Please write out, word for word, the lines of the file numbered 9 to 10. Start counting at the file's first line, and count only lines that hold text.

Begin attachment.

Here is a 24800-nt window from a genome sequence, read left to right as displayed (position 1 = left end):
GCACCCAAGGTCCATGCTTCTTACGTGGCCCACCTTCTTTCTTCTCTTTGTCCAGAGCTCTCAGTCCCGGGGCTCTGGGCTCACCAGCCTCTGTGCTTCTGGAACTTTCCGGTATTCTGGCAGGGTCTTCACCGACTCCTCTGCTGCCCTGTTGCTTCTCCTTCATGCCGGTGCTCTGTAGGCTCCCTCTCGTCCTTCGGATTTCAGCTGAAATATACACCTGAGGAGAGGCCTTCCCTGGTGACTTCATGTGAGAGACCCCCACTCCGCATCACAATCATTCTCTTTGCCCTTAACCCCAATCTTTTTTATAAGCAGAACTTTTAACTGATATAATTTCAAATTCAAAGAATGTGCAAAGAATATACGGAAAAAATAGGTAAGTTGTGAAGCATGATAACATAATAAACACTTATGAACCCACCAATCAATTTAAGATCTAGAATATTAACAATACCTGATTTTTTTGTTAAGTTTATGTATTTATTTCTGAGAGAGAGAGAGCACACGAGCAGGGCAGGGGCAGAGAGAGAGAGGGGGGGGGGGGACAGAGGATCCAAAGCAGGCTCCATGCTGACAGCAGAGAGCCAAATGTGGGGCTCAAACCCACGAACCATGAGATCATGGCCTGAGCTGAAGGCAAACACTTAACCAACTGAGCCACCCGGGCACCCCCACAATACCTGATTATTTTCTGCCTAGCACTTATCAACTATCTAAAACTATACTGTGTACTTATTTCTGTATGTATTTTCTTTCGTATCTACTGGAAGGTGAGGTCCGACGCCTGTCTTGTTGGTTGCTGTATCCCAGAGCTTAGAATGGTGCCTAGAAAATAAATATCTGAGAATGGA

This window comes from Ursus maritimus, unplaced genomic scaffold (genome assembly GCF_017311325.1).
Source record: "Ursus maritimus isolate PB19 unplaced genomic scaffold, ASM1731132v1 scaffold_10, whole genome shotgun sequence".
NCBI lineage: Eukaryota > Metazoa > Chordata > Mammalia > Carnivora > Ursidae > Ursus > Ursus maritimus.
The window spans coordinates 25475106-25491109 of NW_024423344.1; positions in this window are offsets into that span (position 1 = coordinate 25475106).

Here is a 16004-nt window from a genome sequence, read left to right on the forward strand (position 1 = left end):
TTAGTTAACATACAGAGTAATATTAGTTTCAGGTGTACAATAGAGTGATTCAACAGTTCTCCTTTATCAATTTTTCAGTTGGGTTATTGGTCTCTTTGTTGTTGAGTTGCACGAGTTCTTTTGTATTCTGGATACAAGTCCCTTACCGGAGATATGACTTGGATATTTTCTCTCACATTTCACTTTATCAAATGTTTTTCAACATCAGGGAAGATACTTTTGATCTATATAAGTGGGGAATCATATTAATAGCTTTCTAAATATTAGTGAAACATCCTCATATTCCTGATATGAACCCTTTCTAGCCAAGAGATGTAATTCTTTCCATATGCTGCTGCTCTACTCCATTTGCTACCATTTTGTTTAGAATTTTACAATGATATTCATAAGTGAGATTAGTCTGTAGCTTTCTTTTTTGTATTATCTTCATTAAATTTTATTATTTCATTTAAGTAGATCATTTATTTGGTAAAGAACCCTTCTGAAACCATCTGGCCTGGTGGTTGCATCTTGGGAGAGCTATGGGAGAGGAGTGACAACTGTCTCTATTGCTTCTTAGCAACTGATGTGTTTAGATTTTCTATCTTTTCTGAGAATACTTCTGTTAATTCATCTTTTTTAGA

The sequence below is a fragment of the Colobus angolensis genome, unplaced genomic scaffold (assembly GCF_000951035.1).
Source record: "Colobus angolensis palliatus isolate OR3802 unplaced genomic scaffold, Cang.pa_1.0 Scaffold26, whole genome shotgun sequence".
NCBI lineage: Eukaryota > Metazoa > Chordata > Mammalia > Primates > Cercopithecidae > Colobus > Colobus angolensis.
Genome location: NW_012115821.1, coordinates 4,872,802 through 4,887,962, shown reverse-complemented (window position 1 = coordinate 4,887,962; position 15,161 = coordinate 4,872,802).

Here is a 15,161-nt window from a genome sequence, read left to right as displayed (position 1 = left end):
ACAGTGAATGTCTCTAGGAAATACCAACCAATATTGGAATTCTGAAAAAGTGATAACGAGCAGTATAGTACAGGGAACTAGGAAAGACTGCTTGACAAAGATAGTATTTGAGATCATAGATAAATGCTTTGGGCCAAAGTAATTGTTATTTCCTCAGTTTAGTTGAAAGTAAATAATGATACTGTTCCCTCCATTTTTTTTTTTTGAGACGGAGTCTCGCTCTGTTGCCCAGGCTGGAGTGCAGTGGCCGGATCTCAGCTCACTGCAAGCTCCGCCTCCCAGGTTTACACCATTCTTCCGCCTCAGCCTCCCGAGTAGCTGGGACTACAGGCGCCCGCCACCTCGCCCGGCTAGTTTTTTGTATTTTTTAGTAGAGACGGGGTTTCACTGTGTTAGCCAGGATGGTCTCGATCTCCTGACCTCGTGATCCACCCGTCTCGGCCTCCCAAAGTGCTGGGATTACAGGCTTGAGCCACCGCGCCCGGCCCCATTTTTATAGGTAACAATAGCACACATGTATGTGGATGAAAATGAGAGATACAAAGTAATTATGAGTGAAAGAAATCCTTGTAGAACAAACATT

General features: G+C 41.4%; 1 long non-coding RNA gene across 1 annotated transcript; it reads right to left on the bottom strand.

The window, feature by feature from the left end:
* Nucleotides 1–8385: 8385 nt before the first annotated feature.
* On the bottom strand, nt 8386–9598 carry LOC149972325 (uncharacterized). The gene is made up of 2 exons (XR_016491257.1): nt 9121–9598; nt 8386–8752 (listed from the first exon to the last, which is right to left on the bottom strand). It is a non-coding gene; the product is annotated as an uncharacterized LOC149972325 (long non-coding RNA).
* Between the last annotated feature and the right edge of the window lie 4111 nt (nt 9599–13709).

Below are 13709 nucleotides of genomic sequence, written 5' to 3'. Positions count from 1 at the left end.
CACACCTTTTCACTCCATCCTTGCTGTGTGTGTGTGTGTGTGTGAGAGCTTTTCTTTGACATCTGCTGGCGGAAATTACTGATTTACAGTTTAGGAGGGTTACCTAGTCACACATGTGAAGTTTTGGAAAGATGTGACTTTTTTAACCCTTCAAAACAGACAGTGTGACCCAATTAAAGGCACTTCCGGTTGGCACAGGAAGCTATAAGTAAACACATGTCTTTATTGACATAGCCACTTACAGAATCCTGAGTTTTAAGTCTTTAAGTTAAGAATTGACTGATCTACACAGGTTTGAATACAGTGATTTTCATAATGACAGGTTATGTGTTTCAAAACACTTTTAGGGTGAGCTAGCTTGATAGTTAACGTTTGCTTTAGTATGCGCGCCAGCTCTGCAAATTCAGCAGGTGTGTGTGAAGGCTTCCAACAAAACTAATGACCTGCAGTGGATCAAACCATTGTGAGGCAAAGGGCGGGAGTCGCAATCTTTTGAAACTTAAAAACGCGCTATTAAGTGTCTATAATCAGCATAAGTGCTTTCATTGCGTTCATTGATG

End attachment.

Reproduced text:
The sequence below is a fragment of the Colobus angolensis genome, unplaced genomic scaffold (assembly GCF_000951035.1).
Source record: "Colobus angolensis palliatus isolate OR3802 unplaced genomic scaffold, Cang.pa_1.0 Scaffold26, whole genome shotgun sequence".